“Nearly two years ago, I published ‘The Passion Economy and the Future of Work,’ which laid out a vision for online work that was informed by and a reaction to the challenges of the gig economy. While the gig economy represented a major development in the evolution of online-enabled work — removing geographical constraints for work opportunities and offering greater flexibility — it also entailed risks that were disproportionately borne by workers: reduction of leverage, income instability, lack of rights and protections accorded to employees, and lack of autonomy. Through powerful network effects and ownership of data on customers and reputation, gig platforms serve as gatekeepers to their workers being able to access income. Some scholars argue that the gig economy — which encompasses 55 million Americans or 34% of the workforce — has eroded a century’s worth of hard-won worker protections.
Source: Li Jin, Li’s Newsletter
AT A GLANCE:
Over on Substack, Li Jin, founder and managing partner of early stage Venture Capital firm Atelier, takes a deep dive into the evolution of the creator economy, including the challenges faced by creators in a burgeoning industry that primarily benefits — and is controlled by — a handful of social media platforms.
With more than 50 million “micro-entrepreneurs” currently in the US, a number of new startups are aiming to serve creators and make it easier for them to earn a living. But Li argues that “unless we radically change the foundation of the creator economy — how creators find and connect to a community in the first place — these solutions are incremental at best, and don’t create a fundamental unlock for the issues plaguing the current creator economy.”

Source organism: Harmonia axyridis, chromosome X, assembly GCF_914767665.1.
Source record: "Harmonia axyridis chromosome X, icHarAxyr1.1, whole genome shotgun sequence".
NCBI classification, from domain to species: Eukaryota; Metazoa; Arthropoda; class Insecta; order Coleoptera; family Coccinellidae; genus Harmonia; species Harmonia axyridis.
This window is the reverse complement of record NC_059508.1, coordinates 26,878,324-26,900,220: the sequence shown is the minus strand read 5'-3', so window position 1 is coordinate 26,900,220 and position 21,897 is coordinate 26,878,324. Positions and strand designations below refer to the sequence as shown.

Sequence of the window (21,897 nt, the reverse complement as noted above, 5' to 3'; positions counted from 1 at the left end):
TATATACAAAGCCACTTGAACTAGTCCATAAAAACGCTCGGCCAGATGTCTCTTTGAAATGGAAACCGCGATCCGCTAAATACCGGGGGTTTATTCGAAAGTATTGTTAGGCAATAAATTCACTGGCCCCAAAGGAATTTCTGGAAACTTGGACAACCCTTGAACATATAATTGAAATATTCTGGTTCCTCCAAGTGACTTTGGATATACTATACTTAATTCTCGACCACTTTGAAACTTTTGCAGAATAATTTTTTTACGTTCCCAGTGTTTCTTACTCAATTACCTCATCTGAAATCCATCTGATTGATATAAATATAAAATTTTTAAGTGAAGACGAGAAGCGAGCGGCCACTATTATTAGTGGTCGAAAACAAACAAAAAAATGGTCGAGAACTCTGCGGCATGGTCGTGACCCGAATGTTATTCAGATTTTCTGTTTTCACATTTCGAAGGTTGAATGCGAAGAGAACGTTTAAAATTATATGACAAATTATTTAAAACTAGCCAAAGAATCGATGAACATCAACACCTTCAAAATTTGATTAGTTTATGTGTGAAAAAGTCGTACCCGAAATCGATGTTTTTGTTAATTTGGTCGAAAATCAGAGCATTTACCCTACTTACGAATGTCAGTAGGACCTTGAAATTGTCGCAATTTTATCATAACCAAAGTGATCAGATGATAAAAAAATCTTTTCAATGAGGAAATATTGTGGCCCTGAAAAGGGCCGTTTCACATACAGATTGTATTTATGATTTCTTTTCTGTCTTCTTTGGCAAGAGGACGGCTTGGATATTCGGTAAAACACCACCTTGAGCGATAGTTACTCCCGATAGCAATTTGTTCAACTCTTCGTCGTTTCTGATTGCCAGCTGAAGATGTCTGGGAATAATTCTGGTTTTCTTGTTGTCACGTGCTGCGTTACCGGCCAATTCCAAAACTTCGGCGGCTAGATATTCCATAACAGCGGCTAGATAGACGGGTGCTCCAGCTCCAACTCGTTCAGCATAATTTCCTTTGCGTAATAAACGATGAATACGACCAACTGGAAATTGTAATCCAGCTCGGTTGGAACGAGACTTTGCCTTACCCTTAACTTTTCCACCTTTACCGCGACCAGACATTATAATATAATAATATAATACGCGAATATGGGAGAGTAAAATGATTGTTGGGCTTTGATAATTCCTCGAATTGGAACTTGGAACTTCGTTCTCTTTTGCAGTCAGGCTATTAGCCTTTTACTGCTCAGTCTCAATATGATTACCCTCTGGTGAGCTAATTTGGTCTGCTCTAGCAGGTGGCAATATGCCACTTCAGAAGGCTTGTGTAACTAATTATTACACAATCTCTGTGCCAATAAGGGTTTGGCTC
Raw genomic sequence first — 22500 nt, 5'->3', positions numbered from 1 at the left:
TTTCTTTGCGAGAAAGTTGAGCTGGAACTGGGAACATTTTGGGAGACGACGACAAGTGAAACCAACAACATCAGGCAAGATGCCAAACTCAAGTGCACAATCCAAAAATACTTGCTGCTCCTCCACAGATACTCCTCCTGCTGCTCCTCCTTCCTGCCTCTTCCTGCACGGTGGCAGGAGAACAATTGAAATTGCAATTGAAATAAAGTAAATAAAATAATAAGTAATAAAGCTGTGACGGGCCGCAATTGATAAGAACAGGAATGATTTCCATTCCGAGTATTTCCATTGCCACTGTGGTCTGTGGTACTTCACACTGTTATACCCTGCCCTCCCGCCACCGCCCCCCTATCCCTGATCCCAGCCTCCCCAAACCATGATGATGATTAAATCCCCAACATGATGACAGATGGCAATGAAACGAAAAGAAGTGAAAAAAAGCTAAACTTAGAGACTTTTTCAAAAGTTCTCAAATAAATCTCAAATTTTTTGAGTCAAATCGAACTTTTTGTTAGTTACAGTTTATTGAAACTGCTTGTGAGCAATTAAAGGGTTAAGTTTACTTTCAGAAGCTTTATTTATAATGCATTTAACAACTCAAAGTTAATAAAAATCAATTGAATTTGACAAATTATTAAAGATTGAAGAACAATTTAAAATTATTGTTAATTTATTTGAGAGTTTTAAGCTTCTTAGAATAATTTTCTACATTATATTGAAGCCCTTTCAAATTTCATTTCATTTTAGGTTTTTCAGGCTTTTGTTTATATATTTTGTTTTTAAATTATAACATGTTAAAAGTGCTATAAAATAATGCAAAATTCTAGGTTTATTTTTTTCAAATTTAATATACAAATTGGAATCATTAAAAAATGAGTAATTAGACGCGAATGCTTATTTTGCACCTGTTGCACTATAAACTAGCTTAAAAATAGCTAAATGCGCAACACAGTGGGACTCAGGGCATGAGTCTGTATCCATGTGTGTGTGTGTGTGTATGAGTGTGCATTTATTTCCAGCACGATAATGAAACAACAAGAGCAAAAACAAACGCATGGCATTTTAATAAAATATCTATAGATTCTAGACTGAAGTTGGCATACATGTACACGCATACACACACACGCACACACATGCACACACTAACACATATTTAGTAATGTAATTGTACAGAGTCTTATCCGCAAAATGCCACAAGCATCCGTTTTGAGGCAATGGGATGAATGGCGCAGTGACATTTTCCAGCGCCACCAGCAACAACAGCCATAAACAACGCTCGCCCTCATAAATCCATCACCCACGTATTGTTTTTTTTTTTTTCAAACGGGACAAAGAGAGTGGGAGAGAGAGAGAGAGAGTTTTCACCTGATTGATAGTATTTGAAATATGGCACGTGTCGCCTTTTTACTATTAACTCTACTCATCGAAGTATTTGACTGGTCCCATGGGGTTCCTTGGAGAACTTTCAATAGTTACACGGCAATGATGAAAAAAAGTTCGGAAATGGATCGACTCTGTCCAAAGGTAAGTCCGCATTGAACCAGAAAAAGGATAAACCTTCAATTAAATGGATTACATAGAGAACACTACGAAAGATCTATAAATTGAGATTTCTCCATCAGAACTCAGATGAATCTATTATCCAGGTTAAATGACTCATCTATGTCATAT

In defining the challenges faced by creators, Li draws parallels to the gig economy: “Social media platforms have shifted from supporting creator individuality to commoditizing creators in order to maintain their grasp on user attention, a necessary ingredient for advertising-based business models,” Li writes. “This dynamic undermines creator success and independence, making the creator economy just as corrosive for online workers as the gig economy.”
Li traces the evolution of capital from the Industrial Revolution to the present day, noting the shifts from production to finance and financial services in the late 20th century. Today, Li writes, “with the shift to platform-mediated work, capital is evolving once more, to ownership of data that enables productivity.”
Challenges facing the creator economy include over-supply and competition between creators; exploitation of creator labor; insecurity and volatility for creators, which can lead to burnout; and intermediation and taxation by creator platforms, which own the relationship between creators and fans and are therefore also able to intermediate the economic relationship.
Li outlines the her vision for a building a healthier creator economy, along with the principles technology developers and platforms will need to embrace to bring this vision to reality. These principles are ownership and portability, or strategies that allow creators to maintain ownership of their content; credibly neutral creator mechanisms that don’t rely on algorithms to gatekeep the relationship between creators and fans; and creator-friendly business models including direct monetization and minimally extractive platforms to foster what Li calls a “creator middle class.”
Finally, Li calls for creator interdependence and solidarity: “Today’s creator economy, as it exists on centralized social platforms, pits creators in competition with each other in a constant battle for fleeting attention. Going forward, my hope is that we can build platforms and mechanisms that incentivize mutual support between creators, where one creator’s success does not come at the expense of another’s.”
Read more at Li’s Newsletter on Substack: “The creator economy is in crisis. Now let’s fix it.“